Friday, February 27, 2009

Sermon on the Mount interlude

Since I've been very busy lately and we've had a couple of difficult weeks recently (see last post), I haven't had the chance to post the third part in my "How Are We To Live" series. I'll probably post it within the next couple of weeks and then the final one a couple of weeks after that (Lord willing). And since they've been so spread out, I may group them together in another single post sometime after that. I'm beginning to think I should never set out to do any "series" because I never get them done in a timely fashion (or at all, in some cases!).

Anyway, I wanted to post a link to our church's PDF file of our latest sermon in our Sermon on the Mount series. I've also posted the audio link in the sidebar. This was a tremendous sermon on what it means to "do the will of God". This sermon is on one of the most misunderstood passages in the New Testament: Matthew 7:21-23. So many people use this section to teach the very thing that Jesus is opposing.

As Jesus has stressed throughout the SOTM, it's "Authentic, intimate relationship with Him, not behavior (that) defines doing the will of God and determines who enters the Kingdom of Heaven" (Culver pg. 135). And this "relationship" is born through faith; by coming to Christ and believing in Him we are "born again", estrangement is gone and we now have intimacy with God as His Children. And it's this idea of "relationship" that's been the focus of the SOTM from the beginning, even from the beginning of Matthew's Gospel as he introduced us to Jesus as the fulfillment of the Scripture.

This lack of relationship was Jesus' condemnation on the people. They didn't really know God as their Father and God didn't really know them as His "sons".  The people thought that their heritage, their genealogy as Abraham's seed secured their "sonship"; and "Israel" was certainly called God's son throughout the OT upon His bringing them out of Egypt. God certainly did relate to them as a Father to His Children (and also as a Husband to His wife) even though they continually rejected Him; so they had precedent to believe that they were His "sons". Of course, they failed to realize that their whole existence as the "son of God" as a nation was typological and spoke of Christ, the true Son and then all those who would be Children of God through union with Christ. But still, they had a precedent for believing that they were "sons of God" in Abraham.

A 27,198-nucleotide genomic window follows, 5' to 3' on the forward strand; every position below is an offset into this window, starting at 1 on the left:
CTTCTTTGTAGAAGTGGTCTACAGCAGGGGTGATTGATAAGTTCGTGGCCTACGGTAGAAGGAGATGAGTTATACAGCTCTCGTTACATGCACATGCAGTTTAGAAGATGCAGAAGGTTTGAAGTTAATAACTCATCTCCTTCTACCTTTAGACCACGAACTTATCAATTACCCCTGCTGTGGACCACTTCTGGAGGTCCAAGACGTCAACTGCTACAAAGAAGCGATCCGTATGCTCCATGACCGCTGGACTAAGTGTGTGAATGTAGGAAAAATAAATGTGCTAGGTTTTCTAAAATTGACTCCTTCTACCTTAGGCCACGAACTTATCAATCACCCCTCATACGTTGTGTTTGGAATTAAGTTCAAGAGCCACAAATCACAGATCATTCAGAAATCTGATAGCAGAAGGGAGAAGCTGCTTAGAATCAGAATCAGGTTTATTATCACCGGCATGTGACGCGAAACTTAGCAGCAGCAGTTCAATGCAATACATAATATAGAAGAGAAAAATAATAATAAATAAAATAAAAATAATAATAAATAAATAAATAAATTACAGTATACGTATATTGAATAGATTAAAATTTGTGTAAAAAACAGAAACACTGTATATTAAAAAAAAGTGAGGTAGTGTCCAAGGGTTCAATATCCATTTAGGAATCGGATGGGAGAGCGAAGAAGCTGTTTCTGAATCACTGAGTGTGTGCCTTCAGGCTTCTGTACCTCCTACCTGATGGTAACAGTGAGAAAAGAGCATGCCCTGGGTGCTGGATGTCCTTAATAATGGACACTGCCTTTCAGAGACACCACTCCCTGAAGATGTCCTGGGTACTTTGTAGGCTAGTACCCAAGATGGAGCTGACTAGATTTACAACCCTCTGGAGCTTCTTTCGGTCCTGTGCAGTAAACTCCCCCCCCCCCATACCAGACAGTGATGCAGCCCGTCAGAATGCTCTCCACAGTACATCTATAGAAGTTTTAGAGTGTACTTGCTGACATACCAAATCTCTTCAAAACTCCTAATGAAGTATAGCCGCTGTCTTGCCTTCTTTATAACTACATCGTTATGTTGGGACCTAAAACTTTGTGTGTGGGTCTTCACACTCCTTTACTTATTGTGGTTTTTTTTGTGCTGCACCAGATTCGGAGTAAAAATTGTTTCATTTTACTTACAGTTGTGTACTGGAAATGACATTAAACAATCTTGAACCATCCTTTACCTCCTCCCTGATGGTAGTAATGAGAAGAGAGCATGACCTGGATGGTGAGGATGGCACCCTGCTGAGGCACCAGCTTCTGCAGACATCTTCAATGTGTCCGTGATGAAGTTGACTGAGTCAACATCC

The problem, though, is that there was no true relational knowledge between Israel and God. Even though God treated them as "sons" as He continued to paint the portrait of His true Son, they didn't really know God as their Father and God didn't really know them as "sons" because they didn't believe their Scripture; they didn't believe Him! The people thought they were doing the will of God as His "sons" by "obeying" the Law/Scripture--but it was the Scripture that spoke of Christ. So to obey the Law/Scripture, to 0bey God, is to believe God: to believe that Jesus is who He and the Father say that He is--the fulfillment of the Scripture, the Promised One who has, in Himself, fulfilled and accomplished the purpose of God to redeem His Creation and Establish the Kingdom of God.

And we obey God, we do the will of the Father when we believe Him and come to His Son by faith, trusting in Him for our very lives; believing, as John says, that He truly is the Bread of Life. We do the work of God, again as John says, when we believe in Him whom God has sent. We obey God when we "believe in the name of His Son Jesus Christ and love one another."

To obey is to believe; and by believing, to live the life of faith, which is to say, as we know, the life of love. We live by faith by walking in Christ's righteousness, not our own. God knows us as His Children because He's joined us by His Spirit to His Son. We're "sons" in the Son only by His grace through faith, not by our works..., even those done in His name!

These people are removed from the presence of Christ because He didn't know them! It didn't matter that they did so many "good things" in His name. All the good things that they did in the name of Christ, all the "good works" of so-called obedience in His name are worthless. He even calls them lawless ones! Those who meticulously keep "the Law", are called "lawless ones"! The only thing that matters, the only way into the small gate on the narrow road is if God knows us! The issue is not what we've done in God's Name: prophesying, casting out demons, performing miracles, feeding the hungry, etc. The issue is whether or not God knows us. And God only knows His people (knows them "relationally") as He knows them in Christ.

Matthew 7:21-23 is the capstone of the SOTM. Jesus has been telling the people since the beginning that it is only through Him that anyone enters the Kingdom. He is the fulfillment of all the Scripture and to obey the Scripture (Law), to obey God is to believe Him and come to Christ by faith as the Promised One of the Scripture.

Wednesday, February 18, 2009

In Honor of a Beloved Sister

For the past two Sundays, our services have focused on the “life of faith” in the midst of affliction. The first of these, “Faith in Suffering: the Fight for Faith”, was preached on the occasion of the relapse of cancer in a dear friend of SGCC, Jennifer Uwarow. The following Sunday’s sermon (both sermons now on sidebar) was preached on the occasion of her death. Our Pastor went to California to minister to her and the family one week as she lay dying; the following week he went to minister at her funeral….

Jennifer’s story is a tragic one and one that countless Children of God have experienced either in their own person, or in loved ones who are experiencing the ravages of disease. I think immediately of my sister-in law Corinne, a dear Christian woman who has suffered with cancer for more than three years, with five operations already. Through it all she has been the source of strength and encouragement to the family (especially my brother) even as we have sought to comfort and strengthen her in the grace of our Father.